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21. “City of bones” by Cassandra Clare

Publisher: Walker Books, 2007
Page count: 448 pages

“City of bones” is the first part of The mortal instruments trilogy by Cassandra Clare. It’s the story of 15-year old Clary Fray who leads a perfectly ordinary life with her mom Jocelyn in New York. One night while she is at a punk club with her geeky friend Simon, Clary sees a stunningly attractive boy, Jace, on the dance floor. Following after him into a back room, she watches as Jace and his two friends Alec and Isabelle slay a demon right in front of her eyes. While Clary understandably is shocked to see a demon in real life, Jace and the others are equally stunned that she could see them and the demon, since normal people (“mundanes”) are not normally able to see through their disguises. The three teenagers are in fact Shadowhunters, a secret underground society whose purpose in life is to rid the world of demons. They do this through a combination of rigorous battle training, martial arts, and tattooing magic runes on their skin to enhance their natural prowess. And Shadowhunters are not the only secret society invisible to mundanes; they share the underworld by other downworlders such as vampires, faeries, warlocks, and warewolves.

Returning home, Clary finds her apartment wrecked and her mom missing. Searching through the flat for clues, Clary is attacked by a demon, but manages to kill it by shoving Jace’s steele (a tool for drawing runes) down its throat. No longer safe at home, Jace brings Clary to the Institute, a former gothic church now turned into a Shadowhunter sanctuary, where she meets Hodge, tutor and teacher for Jace and his adoptive siblings, Alec and Isabelle. Hodge calls for Jeremiah, a munk of the Silent Brothers order, to probe Clary’s mind in order to discover why she can see through magic disguises, but Jeremiah hits against a mental block in her mind. Clues in Clary’s fragmented memory identify Magnus Bane, the high warlock of Brooklyn, as the one who placed a magic spell on her memory. Clary, Simon and the three shadowhunters therefore crash a party that Magnus is hosting, but rather than getting the answers they are looking for, more problems arise as Simon is turned into a rat by a magic drink and is taken to a former hotel now inhabited by vampires. With the help of a teenage boy, Raphael, who lives next to the boarded-up hotel, Clary and Jace sneak into the hotel to rescue Simon, only to face a horde of angry vampires tipped off by Raphael, who is in fact the head honcho among the vampires…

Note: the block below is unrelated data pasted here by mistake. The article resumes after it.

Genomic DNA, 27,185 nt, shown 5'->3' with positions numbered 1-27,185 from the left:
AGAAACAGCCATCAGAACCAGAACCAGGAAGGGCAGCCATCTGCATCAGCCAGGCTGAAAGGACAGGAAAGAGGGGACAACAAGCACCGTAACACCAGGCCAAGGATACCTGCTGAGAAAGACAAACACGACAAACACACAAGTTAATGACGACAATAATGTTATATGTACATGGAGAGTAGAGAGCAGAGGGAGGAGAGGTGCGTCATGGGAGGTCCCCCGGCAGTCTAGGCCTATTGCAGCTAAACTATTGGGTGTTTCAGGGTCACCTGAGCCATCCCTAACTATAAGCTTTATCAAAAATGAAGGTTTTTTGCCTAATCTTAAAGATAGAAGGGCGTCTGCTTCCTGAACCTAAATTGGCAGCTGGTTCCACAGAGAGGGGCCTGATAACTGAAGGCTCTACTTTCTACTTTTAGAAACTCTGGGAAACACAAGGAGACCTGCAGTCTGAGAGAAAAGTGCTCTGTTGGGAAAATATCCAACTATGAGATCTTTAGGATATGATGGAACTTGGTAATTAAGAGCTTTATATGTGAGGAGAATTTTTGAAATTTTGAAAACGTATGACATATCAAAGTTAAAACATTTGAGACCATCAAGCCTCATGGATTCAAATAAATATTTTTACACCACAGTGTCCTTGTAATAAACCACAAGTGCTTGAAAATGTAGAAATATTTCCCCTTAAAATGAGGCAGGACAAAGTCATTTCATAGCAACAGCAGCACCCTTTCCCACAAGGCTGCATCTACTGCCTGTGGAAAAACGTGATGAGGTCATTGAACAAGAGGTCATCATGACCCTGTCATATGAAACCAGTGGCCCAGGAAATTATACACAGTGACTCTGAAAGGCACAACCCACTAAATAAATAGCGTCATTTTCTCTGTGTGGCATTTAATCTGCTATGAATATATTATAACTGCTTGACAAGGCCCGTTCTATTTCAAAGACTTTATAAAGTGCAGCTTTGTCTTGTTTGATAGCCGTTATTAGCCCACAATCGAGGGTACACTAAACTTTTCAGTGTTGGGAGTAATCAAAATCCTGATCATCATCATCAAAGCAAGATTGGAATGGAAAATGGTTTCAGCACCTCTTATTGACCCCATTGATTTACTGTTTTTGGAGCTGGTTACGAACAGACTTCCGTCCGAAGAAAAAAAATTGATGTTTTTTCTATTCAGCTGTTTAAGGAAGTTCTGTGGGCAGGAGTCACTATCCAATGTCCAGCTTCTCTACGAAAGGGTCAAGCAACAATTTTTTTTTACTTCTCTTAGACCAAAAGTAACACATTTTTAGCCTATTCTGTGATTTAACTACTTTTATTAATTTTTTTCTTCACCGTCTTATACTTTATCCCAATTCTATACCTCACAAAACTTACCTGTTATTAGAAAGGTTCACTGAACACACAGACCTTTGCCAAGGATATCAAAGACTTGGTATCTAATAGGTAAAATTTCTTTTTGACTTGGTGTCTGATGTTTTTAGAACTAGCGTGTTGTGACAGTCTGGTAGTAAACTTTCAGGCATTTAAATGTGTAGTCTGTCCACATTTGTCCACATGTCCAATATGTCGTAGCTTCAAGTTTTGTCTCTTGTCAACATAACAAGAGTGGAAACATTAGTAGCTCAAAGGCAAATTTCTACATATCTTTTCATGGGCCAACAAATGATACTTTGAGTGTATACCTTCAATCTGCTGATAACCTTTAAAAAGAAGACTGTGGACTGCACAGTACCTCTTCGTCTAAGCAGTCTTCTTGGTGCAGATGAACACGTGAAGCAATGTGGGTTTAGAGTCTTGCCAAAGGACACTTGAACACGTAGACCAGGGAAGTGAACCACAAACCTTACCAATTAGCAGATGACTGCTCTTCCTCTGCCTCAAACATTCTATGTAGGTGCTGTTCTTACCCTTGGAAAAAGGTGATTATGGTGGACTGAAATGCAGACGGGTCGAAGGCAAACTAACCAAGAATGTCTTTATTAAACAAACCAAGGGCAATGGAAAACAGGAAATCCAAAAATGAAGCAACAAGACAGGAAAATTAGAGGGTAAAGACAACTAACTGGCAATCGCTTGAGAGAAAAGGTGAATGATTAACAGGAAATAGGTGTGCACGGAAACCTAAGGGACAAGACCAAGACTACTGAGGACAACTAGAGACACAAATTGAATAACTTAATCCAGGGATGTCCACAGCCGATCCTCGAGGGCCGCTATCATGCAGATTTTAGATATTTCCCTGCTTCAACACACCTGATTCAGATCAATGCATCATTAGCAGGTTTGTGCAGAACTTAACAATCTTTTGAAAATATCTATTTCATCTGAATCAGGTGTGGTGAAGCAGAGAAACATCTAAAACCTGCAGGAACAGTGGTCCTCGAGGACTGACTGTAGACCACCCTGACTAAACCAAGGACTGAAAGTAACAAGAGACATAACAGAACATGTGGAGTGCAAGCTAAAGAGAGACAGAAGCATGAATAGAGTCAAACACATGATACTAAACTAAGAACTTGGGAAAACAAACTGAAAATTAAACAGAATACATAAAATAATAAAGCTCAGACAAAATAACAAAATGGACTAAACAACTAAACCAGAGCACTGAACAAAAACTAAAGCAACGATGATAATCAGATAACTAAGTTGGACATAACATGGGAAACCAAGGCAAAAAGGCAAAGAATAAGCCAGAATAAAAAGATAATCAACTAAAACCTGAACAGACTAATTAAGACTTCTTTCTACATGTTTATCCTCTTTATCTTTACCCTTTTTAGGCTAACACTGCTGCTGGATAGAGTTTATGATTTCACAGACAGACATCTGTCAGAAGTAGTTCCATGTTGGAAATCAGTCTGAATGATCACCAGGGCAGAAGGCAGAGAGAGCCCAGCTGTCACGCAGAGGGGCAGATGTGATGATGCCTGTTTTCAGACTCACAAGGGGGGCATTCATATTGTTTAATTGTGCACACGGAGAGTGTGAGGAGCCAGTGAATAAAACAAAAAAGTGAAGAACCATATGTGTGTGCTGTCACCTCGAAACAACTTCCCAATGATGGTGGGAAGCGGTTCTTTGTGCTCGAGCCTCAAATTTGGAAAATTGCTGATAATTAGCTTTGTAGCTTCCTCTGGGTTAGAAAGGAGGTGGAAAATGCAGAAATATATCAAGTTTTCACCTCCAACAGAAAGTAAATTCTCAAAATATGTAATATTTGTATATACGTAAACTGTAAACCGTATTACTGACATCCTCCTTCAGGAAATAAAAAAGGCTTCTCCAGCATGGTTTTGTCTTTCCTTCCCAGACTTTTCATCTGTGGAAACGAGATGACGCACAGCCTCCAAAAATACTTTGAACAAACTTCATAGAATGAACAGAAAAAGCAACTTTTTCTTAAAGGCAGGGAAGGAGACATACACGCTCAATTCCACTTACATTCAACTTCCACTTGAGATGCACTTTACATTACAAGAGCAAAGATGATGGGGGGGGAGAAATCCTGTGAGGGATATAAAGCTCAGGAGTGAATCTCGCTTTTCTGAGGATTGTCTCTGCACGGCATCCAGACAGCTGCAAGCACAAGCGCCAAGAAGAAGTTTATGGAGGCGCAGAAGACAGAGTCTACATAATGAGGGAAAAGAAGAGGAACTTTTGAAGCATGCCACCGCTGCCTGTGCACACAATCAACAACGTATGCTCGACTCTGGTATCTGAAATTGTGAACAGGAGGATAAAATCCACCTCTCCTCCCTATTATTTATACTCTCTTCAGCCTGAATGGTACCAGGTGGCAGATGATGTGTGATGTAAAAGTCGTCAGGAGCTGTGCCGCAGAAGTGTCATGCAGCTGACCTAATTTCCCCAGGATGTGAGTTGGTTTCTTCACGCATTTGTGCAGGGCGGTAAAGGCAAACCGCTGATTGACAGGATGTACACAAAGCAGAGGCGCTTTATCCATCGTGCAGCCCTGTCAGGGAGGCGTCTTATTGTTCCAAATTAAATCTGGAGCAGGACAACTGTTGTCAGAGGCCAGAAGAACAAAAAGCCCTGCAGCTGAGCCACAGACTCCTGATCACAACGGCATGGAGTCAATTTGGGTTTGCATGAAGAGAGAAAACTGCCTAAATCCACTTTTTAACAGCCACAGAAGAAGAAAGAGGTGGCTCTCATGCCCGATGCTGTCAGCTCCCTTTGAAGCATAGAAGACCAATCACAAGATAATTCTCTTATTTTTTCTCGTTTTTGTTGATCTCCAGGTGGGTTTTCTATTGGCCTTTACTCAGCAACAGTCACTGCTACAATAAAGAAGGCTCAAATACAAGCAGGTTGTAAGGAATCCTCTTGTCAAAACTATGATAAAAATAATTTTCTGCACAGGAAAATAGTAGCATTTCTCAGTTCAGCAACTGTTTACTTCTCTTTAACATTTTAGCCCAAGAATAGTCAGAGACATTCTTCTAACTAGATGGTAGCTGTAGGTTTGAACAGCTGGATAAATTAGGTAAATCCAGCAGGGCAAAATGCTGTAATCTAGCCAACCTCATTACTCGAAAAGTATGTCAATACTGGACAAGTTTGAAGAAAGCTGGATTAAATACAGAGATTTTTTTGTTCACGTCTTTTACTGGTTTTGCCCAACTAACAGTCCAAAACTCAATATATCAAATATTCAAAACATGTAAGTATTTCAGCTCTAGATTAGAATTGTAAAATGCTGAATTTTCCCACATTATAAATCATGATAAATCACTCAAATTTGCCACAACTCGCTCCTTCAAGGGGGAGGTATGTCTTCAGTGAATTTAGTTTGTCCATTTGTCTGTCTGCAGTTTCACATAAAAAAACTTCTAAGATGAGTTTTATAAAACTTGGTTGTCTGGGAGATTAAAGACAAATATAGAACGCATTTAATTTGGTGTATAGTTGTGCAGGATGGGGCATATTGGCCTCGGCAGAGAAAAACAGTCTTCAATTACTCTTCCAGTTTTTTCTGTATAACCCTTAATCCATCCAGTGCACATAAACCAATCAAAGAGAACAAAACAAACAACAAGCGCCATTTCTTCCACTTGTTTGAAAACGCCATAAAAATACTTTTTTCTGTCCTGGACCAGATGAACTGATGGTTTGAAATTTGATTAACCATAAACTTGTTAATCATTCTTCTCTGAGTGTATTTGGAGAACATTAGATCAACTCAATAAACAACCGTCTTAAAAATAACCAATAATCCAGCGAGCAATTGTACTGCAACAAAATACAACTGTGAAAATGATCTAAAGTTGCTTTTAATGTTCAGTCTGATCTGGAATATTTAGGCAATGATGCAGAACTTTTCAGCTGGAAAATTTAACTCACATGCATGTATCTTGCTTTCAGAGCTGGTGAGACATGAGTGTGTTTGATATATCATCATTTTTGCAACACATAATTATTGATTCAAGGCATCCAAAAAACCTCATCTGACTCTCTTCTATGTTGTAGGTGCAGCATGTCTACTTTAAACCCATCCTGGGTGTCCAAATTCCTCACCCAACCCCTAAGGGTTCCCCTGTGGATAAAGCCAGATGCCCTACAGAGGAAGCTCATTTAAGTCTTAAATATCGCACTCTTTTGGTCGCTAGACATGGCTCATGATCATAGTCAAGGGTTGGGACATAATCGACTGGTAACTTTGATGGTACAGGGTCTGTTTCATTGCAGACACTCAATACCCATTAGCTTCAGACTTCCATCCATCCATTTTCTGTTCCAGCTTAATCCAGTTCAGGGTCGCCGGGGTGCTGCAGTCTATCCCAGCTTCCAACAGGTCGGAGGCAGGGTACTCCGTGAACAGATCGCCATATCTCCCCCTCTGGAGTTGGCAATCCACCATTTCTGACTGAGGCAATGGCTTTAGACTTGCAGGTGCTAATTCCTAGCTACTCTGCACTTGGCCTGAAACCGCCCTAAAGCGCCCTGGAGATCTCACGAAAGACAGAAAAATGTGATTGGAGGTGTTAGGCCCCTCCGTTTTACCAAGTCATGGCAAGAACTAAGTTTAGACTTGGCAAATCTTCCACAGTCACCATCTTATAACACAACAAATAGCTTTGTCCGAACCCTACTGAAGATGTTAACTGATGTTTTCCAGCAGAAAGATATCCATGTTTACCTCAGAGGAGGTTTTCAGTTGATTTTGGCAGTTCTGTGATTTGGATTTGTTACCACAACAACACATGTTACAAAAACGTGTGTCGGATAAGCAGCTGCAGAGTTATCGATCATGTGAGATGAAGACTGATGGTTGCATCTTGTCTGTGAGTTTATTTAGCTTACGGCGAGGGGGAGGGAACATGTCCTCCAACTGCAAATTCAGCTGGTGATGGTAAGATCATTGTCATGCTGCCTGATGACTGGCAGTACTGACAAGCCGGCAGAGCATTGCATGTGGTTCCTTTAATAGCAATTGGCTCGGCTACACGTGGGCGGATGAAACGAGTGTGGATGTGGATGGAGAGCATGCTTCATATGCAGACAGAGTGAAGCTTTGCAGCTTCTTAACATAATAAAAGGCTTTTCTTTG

In this trilogy Cassandra Clare employs a traditional fantasy story line in which the protagonist one day wakes up to who she really is, discovers her unknown magic abilities, and then sets out on a transformative journey accompanied by a few trusted friends in order to reach a goal. However, despite the formulaic storyline (which makes the twists and turns in the book fairly predictable to an experienced fantasy reader), City of bones succeeds because it does exactly what it sets out to do: it is a young adult fantasy novel, fast paced, and highly entertaining, with a loveable set of teenage heroes, an incredibly evil villain, and a modern, urban setting. What more can you ask of a fantasy novel to while away a Sunday afternoon?